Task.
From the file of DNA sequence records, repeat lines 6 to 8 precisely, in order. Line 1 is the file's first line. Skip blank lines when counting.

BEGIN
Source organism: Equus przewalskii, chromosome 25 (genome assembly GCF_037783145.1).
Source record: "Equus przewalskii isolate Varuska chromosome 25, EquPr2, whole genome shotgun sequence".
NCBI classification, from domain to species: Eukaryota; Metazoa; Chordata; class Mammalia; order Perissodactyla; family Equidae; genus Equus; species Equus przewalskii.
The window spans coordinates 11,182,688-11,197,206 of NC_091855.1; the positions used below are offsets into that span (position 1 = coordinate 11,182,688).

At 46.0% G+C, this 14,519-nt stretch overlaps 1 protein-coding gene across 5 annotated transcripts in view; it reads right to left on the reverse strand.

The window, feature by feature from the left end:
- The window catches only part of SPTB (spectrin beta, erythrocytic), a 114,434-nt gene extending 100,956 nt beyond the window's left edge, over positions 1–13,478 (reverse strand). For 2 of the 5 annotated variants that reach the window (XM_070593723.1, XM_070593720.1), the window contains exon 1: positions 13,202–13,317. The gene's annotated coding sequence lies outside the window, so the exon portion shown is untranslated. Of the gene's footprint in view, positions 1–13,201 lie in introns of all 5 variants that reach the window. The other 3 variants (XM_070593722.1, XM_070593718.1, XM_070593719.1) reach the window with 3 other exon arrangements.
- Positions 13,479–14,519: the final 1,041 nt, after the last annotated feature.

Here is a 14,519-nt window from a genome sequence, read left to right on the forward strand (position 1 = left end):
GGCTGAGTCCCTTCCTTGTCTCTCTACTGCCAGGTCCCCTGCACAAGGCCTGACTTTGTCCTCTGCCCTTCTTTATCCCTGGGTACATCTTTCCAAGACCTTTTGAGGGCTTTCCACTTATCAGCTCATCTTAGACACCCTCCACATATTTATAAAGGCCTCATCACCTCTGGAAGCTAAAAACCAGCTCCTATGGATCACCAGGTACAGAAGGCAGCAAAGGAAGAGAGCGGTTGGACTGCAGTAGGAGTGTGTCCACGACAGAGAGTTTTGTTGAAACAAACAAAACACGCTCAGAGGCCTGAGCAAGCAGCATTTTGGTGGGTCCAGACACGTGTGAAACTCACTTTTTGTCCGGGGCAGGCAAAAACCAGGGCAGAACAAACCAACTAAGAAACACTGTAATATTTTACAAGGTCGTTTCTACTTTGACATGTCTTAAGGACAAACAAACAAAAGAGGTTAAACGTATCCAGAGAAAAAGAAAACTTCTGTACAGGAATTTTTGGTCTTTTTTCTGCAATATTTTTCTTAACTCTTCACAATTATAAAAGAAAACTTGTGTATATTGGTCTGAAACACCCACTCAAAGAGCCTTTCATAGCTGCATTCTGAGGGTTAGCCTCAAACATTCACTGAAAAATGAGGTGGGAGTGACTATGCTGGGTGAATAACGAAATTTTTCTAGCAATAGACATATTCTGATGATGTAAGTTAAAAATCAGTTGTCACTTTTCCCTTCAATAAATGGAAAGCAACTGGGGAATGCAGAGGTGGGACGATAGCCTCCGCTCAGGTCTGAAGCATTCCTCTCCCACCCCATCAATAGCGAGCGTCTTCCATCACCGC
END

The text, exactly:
The window, feature by feature from the left end:
- The window catches only part of SPTB (spectrin beta, erythrocytic), a 114,434-nt gene extending 100,956 nt beyond the window's left edge, over positions 1–13,478 (reverse strand). For 2 of the 5 annotated variants that reach the window (XM_070593723.1, XM_070593720.1), the window contains exon 1: positions 13,202–13,317. The gene's annotated coding sequence lies outside the window, so the exon portion shown is untranslated. Of the gene's footprint in view, positions 1–13,201 lie in introns of all 5 variants that reach the window. The other 3 variants (XM_070593722.1, XM_070593718.1, XM_070593719.1) reach the window with 3 other exon arrangements.
- Positions 13,479–14,519: the final 1,041 nt, after the last annotated feature.